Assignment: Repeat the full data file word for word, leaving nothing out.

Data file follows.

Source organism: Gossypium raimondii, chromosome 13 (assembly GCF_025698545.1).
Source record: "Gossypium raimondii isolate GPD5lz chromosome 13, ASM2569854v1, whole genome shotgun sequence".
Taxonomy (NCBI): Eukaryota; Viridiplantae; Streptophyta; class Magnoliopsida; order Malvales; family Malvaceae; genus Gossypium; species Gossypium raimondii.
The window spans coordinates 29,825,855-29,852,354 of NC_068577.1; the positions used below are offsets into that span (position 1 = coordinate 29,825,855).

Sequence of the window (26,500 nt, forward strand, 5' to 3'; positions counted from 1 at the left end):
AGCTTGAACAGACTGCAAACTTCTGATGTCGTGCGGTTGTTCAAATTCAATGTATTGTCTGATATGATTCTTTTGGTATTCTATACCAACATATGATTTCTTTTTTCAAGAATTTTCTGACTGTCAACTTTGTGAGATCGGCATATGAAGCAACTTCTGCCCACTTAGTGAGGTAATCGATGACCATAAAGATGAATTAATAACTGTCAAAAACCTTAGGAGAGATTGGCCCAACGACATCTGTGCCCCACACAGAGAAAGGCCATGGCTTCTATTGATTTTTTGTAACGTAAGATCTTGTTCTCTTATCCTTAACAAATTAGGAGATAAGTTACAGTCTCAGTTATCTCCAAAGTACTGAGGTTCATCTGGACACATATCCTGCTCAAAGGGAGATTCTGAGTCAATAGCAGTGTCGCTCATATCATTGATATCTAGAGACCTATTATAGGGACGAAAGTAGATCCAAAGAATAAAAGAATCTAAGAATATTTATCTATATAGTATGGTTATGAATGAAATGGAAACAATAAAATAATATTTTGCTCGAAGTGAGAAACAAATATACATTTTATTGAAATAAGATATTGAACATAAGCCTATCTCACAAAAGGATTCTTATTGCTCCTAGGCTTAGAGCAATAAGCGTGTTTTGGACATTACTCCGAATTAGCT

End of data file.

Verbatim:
Source organism: Gossypium raimondii, chromosome 13 (assembly GCF_025698545.1).
Source record: "Gossypium raimondii isolate GPD5lz chromosome 13, ASM2569854v1, whole genome shotgun sequence".
Taxonomy (NCBI): Eukaryota; Viridiplantae; Streptophyta; class Magnoliopsida; order Malvales; family Malvaceae; genus Gossypium; species Gossypium raimondii.
The window spans coordinates 29,825,855-29,852,354 of NC_068577.1; the positions used below are offsets into that span (position 1 = coordinate 29,825,855).

Sequence of the window (26,500 nt, forward strand, 5' to 3'; positions counted from 1 at the left end):
AGCTTGAACAGACTGCAAACTTCTGATGTCGTGCGGTTGTTCAAATTCAATGTATTGTCTGATATGATTCTTTTGGTATTCTATACCAACATATGATTTCTTTTTTCAAGAATTTTCTGACTGTCAACTTTGTGAGATCGGCATATGAAGCAACTTCTGCCCACTTAGTGAGGTAATCGATGACCATAAAGATGAATTAATAACTGTCAAAAACCTTAGGAGAGATTGGCCCAACGACATCTGTGCCCCACACAGAGAAAGGCCATGGCTTCTATTGATTTTTTGTAACGTAAGATCTTGTTCTCTTATCCTTAACAAATTAGGAGATAAGTTACAGTCTCAGTTATCTCCAAAGTACTGAGGTTCATCTGGACACATATCCTGCTCAAAGGGAGATTCTGAGTCAATAGCAGTGTCGCTCATATCATTGATATCTAGAGACCTATTATAGGGACGAAAGTAGATCCAAAGAATAAAAGAATCTAAGAATATTTATCTATATAGTATGGTTATGAATGAAATGGAAACAATAAAATAATATTTTGCTCGAAGTGAGAAACAAATATACATTTTATTGAAATAAGATATTGAACATAAGCCTATCTCACAAAAGGATTCTTATTGCTCCTAGGCTTAGAGCAATAAGCGTGTTTTGGACATTACTCCGAATTAGCT